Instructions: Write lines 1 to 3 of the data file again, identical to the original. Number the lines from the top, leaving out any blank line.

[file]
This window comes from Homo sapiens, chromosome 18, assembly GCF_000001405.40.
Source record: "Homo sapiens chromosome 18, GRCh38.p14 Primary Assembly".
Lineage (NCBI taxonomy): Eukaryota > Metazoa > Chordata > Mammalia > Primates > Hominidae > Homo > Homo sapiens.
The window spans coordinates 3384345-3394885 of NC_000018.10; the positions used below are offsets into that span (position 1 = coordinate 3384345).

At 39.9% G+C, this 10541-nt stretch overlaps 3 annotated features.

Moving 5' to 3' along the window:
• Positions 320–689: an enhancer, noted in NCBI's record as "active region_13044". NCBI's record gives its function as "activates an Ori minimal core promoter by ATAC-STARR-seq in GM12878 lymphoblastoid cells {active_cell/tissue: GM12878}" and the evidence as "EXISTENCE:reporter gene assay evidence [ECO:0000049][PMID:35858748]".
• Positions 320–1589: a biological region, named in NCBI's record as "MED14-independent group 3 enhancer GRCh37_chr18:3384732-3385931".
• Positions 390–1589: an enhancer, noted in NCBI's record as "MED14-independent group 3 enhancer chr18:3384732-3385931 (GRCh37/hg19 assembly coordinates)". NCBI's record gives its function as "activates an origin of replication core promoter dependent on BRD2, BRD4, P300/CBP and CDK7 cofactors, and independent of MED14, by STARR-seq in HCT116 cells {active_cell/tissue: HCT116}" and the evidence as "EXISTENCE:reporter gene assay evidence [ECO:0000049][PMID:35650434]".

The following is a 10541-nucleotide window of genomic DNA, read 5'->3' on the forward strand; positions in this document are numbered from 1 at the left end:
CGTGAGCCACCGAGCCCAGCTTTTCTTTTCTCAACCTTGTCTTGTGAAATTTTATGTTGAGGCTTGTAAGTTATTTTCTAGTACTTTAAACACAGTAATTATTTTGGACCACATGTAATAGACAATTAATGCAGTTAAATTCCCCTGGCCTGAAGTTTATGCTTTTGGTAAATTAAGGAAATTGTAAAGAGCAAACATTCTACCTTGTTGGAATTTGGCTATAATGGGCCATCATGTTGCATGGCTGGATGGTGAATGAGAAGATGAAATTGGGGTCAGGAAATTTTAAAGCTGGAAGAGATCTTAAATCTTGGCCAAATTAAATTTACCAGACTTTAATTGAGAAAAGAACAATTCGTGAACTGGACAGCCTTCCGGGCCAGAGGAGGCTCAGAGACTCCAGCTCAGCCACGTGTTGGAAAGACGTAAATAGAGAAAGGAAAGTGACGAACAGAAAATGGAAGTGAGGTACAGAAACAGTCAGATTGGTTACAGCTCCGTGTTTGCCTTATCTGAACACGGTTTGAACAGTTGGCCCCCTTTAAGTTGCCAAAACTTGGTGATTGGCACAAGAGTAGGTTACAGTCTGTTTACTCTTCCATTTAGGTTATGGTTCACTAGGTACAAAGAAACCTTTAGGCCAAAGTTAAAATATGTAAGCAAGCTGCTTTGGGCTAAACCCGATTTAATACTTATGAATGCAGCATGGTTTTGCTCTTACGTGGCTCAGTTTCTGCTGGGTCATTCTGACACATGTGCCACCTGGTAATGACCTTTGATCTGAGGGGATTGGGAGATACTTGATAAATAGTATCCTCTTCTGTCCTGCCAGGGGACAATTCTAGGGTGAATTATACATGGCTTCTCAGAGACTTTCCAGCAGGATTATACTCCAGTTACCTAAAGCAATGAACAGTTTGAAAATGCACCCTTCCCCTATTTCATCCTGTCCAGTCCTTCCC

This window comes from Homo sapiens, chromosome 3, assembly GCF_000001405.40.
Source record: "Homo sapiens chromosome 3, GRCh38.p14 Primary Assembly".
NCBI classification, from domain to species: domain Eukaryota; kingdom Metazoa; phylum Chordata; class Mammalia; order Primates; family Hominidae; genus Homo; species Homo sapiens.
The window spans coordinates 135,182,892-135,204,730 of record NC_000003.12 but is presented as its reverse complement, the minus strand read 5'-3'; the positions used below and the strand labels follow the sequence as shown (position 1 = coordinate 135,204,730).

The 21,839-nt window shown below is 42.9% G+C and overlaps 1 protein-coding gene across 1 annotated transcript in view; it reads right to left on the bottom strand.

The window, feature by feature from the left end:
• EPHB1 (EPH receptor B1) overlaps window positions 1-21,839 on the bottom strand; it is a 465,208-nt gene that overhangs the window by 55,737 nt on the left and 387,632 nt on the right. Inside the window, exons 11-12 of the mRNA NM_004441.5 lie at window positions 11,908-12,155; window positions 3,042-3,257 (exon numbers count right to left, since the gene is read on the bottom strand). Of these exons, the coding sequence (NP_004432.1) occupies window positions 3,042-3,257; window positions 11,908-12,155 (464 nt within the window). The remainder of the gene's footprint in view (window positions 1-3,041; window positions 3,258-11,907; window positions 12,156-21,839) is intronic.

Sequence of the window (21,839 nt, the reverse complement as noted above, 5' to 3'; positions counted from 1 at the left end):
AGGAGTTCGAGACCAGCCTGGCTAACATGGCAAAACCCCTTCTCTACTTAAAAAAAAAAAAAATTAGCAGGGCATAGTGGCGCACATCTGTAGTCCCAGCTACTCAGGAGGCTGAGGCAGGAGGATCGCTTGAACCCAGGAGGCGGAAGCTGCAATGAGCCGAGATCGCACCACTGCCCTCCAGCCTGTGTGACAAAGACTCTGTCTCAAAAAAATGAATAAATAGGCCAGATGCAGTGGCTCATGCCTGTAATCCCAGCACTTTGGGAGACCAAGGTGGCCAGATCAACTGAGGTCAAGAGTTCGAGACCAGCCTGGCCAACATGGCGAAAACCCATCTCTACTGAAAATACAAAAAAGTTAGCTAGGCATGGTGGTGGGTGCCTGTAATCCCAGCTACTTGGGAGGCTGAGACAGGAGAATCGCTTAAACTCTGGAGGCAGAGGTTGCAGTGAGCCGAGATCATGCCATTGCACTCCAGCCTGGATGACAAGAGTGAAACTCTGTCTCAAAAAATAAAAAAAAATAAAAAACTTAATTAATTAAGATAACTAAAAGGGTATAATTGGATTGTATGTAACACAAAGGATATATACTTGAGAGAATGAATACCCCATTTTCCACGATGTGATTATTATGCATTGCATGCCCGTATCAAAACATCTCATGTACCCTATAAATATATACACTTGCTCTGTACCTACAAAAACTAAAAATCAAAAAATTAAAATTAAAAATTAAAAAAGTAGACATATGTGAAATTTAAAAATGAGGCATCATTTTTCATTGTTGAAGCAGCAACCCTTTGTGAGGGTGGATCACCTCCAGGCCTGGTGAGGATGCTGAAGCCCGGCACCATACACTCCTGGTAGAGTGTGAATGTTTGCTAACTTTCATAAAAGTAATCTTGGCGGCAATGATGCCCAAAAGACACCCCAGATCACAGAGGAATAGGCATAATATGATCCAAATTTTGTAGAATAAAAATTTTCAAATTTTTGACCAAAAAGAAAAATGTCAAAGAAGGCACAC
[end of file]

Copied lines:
This window comes from Homo sapiens, chromosome 18, assembly GCF_000001405.40.
Source record: "Homo sapiens chromosome 18, GRCh38.p14 Primary Assembly".
Lineage (NCBI taxonomy): Eukaryota > Metazoa > Chordata > Mammalia > Primates > Hominidae > Homo > Homo sapiens.